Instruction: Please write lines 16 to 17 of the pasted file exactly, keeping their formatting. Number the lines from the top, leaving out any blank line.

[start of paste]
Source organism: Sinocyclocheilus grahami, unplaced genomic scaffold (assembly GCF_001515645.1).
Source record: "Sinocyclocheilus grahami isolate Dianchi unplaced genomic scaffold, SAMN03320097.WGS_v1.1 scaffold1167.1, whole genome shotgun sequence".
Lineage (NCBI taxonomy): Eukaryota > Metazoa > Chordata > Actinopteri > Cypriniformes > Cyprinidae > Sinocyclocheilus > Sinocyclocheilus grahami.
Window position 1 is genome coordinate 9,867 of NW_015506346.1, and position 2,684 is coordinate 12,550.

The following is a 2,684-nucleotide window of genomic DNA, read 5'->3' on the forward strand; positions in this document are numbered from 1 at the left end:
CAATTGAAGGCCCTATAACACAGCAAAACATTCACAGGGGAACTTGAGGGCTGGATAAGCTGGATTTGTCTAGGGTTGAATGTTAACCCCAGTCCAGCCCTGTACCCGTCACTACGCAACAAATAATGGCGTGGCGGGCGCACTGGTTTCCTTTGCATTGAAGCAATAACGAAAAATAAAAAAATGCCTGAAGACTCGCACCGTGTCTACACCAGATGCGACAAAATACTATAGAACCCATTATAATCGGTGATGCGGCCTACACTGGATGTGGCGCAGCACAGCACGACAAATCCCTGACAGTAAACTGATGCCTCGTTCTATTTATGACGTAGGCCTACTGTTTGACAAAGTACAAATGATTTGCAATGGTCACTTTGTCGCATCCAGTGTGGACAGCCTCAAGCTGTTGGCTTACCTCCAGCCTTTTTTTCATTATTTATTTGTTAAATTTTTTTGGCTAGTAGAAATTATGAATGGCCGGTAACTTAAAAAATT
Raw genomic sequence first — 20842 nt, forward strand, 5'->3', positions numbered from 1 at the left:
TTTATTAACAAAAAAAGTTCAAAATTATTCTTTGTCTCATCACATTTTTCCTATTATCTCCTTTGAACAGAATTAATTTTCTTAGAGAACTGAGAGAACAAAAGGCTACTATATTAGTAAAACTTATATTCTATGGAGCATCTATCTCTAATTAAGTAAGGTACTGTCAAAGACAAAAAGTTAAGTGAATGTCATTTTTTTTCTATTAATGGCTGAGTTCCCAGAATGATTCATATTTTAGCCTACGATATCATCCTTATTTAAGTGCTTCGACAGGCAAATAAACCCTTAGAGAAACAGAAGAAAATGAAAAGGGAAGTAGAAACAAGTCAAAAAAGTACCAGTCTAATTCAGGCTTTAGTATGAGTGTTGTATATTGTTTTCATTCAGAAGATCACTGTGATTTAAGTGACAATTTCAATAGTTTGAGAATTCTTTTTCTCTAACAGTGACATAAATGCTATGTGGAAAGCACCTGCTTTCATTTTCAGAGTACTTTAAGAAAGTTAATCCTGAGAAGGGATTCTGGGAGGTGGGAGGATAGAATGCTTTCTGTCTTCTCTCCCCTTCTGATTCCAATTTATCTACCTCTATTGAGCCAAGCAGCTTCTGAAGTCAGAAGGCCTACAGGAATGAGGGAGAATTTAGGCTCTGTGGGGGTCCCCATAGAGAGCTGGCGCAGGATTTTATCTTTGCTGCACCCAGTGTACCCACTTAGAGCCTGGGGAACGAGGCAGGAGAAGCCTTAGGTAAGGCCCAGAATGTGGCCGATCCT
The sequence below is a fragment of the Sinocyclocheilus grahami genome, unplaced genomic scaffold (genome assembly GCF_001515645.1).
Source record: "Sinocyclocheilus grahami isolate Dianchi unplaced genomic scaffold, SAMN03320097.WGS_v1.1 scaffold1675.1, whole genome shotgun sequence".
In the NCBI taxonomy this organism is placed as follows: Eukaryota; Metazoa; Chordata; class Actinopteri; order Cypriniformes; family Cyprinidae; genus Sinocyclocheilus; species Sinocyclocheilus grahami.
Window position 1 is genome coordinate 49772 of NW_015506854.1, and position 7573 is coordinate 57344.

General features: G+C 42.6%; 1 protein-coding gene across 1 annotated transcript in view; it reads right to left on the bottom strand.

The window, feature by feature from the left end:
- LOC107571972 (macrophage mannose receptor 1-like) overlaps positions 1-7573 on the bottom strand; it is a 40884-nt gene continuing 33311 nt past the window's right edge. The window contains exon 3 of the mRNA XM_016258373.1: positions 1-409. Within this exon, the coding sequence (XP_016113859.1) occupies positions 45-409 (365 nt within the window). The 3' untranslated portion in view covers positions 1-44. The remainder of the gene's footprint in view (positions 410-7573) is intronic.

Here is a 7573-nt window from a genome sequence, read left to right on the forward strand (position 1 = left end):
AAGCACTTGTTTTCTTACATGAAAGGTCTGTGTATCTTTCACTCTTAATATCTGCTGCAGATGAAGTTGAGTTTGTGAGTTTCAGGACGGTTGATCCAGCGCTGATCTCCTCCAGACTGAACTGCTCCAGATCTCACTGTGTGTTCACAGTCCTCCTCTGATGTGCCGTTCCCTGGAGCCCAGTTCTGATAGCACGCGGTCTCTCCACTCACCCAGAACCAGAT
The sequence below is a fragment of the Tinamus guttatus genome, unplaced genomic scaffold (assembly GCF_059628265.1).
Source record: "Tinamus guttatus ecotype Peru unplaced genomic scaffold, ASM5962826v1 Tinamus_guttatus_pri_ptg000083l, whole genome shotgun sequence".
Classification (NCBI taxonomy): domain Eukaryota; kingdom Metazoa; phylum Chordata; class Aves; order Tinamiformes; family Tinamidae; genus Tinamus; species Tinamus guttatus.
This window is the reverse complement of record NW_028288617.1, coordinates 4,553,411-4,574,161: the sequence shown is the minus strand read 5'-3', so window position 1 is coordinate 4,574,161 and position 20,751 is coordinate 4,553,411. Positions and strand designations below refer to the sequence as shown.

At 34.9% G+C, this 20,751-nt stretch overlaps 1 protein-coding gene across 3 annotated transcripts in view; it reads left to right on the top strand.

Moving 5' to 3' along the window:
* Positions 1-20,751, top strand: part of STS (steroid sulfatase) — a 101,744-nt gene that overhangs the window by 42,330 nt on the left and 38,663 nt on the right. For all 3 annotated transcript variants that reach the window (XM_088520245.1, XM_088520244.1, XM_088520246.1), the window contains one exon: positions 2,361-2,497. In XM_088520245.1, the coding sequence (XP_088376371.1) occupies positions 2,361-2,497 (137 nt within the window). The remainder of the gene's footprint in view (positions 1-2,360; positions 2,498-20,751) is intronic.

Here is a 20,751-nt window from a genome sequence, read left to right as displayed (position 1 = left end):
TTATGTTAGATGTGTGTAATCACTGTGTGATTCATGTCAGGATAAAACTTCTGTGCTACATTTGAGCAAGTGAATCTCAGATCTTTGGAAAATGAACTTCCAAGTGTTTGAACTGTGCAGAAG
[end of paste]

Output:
Here is a 7573-nt window from a genome sequence, read left to right on the forward strand (position 1 = left end):
AAGCACTTGTTTTCTTACATGAAAGGTCTGTGTATCTTTCACTCTTAATATCTGCTGCAGATGAAGTTGAGTTTGTGAGTTTCAGGACGGTTGATCCAGCGCTGATCTCCTCCAGACTGAACTGCTCCAGATCTCACTGTGTGTTCACAGTCCTCCTCTGATGTGCCGTTCCCTGGAGCCCAGTTCTGATAGCACGCGGTCTCTCCACTCACCCAGAACCAGAT